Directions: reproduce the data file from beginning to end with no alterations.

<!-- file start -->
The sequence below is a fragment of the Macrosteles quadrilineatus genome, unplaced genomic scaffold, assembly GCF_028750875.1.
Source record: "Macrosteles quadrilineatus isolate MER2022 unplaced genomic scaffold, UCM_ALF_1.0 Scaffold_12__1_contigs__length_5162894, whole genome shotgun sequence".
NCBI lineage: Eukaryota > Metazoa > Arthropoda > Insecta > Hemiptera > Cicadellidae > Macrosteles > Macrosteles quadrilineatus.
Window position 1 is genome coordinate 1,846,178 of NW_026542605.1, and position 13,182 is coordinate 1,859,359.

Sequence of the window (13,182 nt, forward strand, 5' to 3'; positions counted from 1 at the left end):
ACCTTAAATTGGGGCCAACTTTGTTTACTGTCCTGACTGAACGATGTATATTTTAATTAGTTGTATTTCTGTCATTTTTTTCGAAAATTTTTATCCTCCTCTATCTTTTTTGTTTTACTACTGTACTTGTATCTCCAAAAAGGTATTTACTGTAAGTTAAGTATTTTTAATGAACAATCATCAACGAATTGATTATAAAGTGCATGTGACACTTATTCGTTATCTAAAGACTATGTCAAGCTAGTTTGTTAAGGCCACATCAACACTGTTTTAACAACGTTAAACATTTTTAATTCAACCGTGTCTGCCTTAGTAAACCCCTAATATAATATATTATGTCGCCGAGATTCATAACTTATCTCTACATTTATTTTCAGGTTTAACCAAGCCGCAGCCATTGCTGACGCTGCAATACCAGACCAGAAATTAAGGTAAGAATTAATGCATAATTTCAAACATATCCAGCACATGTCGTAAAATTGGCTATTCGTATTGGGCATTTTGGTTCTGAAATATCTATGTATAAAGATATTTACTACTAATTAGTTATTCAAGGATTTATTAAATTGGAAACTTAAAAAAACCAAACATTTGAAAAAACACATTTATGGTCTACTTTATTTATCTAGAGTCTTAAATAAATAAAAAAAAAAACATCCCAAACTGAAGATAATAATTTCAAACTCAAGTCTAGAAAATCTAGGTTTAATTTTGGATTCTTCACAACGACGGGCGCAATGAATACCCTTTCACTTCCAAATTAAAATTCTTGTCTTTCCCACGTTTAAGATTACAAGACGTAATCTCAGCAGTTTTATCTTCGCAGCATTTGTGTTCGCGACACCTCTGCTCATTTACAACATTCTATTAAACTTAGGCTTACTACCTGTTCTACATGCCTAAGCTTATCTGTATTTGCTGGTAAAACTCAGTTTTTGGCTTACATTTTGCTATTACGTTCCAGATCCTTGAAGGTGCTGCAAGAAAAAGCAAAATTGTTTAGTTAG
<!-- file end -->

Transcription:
The sequence below is a fragment of the Macrosteles quadrilineatus genome, unplaced genomic scaffold, assembly GCF_028750875.1.
Source record: "Macrosteles quadrilineatus isolate MER2022 unplaced genomic scaffold, UCM_ALF_1.0 Scaffold_12__1_contigs__length_5162894, whole genome shotgun sequence".
NCBI lineage: Eukaryota > Metazoa > Arthropoda > Insecta > Hemiptera > Cicadellidae > Macrosteles > Macrosteles quadrilineatus.
Window position 1 is genome coordinate 1,846,178 of NW_026542605.1, and position 13,182 is coordinate 1,859,359.

Sequence of the window (13,182 nt, forward strand, 5' to 3'; positions counted from 1 at the left end):
ACCTTAAATTGGGGCCAACTTTGTTTACTGTCCTGACTGAACGATGTATATTTTAATTAGTTGTATTTCTGTCATTTTTTTCGAAAATTTTTATCCTCCTCTATCTTTTTTGTTTTACTACTGTACTTGTATCTCCAAAAAGGTATTTACTGTAAGTTAAGTATTTTTAATGAACAATCATCAACGAATTGATTATAAAGTGCATGTGACACTTATTCGTTATCTAAAGACTATGTCAAGCTAGTTTGTTAAGGCCACATCAACACTGTTTTAACAACGTTAAACATTTTTAATTCAACCGTGTCTGCCTTAGTAAACCCCTAATATAATATATTATGTCGCCGAGATTCATAACTTATCTCTACATTTATTTTCAGGTTTAACCAAGCCGCAGCCATTGCTGACGCTGCAATACCAGACCAGAAATTAAGGTAAGAATTAATGCATAATTTCAAACATATCCAGCACATGTCGTAAAATTGGCTATTCGTATTGGGCATTTTGGTTCTGAAATATCTATGTATAAAGATATTTACTACTAATTAGTTATTCAAGGATTTATTAAATTGGAAACTTAAAAAAACCAAACATTTGAAAAAACACATTTATGGTCTACTTTATTTATCTAGAGTCTTAAATAAATAAAAAAAAAAACATCCCAAACTGAAGATAATAATTTCAAACTCAAGTCTAGAAAATCTAGGTTTAATTTTGGATTCTTCACAACGACGGGCGCAATGAATACCCTTTCACTTCCAAATTAAAATTCTTGTCTTTCCCACGTTTAAGATTACAAGACGTAATCTCAGCAGTTTTATCTTCGCAGCATTTGTGTTCGCGACACCTCTGCTCATTTACAACATTCTATTAAACTTAGGCTTACTACCTGTTCTACATGCCTAAGCTTATCTGTATTTGCTGGTAAAACTCAGTTTTTGGCTTACATTTTGCTATTACGTTCCAGATCCTTGAAGGTGCTGCAAGAAAAAGCAAAATTGTTTAGTTAG